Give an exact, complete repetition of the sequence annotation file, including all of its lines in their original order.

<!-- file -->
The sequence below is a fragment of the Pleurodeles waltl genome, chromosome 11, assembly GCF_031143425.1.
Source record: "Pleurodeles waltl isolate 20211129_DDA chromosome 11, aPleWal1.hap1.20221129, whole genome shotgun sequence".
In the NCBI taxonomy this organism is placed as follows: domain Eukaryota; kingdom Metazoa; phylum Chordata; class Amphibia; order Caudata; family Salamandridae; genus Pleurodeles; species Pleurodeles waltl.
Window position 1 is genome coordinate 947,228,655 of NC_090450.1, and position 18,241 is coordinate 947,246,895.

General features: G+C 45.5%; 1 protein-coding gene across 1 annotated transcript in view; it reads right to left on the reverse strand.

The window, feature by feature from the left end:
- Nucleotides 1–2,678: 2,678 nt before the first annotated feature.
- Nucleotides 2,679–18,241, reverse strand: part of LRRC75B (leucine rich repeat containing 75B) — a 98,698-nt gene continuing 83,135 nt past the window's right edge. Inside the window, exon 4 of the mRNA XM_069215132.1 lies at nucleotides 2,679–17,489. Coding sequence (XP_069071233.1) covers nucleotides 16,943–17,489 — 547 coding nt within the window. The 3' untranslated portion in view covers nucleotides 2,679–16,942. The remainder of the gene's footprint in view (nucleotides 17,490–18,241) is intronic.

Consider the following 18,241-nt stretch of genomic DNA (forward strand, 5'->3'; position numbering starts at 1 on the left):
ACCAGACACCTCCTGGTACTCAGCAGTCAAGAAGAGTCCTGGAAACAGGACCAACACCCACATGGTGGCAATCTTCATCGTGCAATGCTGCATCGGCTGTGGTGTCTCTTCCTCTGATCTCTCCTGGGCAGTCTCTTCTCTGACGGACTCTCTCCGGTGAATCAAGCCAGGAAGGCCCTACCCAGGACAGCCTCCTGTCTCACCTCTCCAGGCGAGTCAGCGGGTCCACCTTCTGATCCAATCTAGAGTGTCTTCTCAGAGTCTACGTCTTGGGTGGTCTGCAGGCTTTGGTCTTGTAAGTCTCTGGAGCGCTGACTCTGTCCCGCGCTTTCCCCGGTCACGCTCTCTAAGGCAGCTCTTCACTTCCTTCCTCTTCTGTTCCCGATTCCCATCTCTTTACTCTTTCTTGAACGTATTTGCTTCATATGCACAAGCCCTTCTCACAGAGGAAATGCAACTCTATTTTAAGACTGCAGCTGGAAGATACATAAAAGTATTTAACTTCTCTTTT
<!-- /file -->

The sequence below is a fragment of the Pleurodeles waltl genome, chromosome 11, assembly GCF_031143425.1.
Source record: "Pleurodeles waltl isolate 20211129_DDA chromosome 11, aPleWal1.hap1.20221129, whole genome shotgun sequence".
In the NCBI taxonomy this organism is placed as follows: domain Eukaryota; kingdom Metazoa; phylum Chordata; class Amphibia; order Caudata; family Salamandridae; genus Pleurodeles; species Pleurodeles waltl.
Window position 1 is genome coordinate 947,228,655 of NC_090450.1, and position 18,241 is coordinate 947,246,895.

General features: G+C 45.5%; 1 protein-coding gene across 1 annotated transcript in view; it reads right to left on the reverse strand.

The window, feature by feature from the left end:
- Nucleotides 1–2,678: 2,678 nt before the first annotated feature.
- Nucleotides 2,679–18,241, reverse strand: part of LRRC75B (leucine rich repeat containing 75B) — a 98,698-nt gene continuing 83,135 nt past the window's right edge. Inside the window, exon 4 of the mRNA XM_069215132.1 lies at nucleotides 2,679–17,489. Coding sequence (XP_069071233.1) covers nucleotides 16,943–17,489 — 547 coding nt within the window. The 3' untranslated portion in view covers nucleotides 2,679–16,942. The remainder of the gene's footprint in view (nucleotides 17,490–18,241) is intronic.

Consider the following 18,241-nt stretch of genomic DNA (forward strand, 5'->3'; position numbering starts at 1 on the left):
ACCAGACACCTCCTGGTACTCAGCAGTCAAGAAGAGTCCTGGAAACAGGACCAACACCCACATGGTGGCAATCTTCATCGTGCAATGCTGCATCGGCTGTGGTGTCTCTTCCTCTGATCTCTCCTGGGCAGTCTCTTCTCTGACGGACTCTCTCCGGTGAATCAAGCCAGGAAGGCCCTACCCAGGACAGCCTCCTGTCTCACCTCTCCAGGCGAGTCAGCGGGTCCACCTTCTGATCCAATCTAGAGTGTCTTCTCAGAGTCTACGTCTTGGGTGGTCTGCAGGCTTTGGTCTTGTAAGTCTCTGGAGCGCTGACTCTGTCCCGCGCTTTCCCCGGTCACGCTCTCTAAGGCAGCTCTTCACTTCCTTCCTCTTCTGTTCCCGATTCCCATCTCTTTACTCTTTCTTGAACGTATTTGCTTCATATGCACAAGCCCTTCTCACAGAGGAAATGCAACTCTATTTTAAGACTGCAGCTGGAAGATACATAAAAGTATTTAACTTCTCTTTT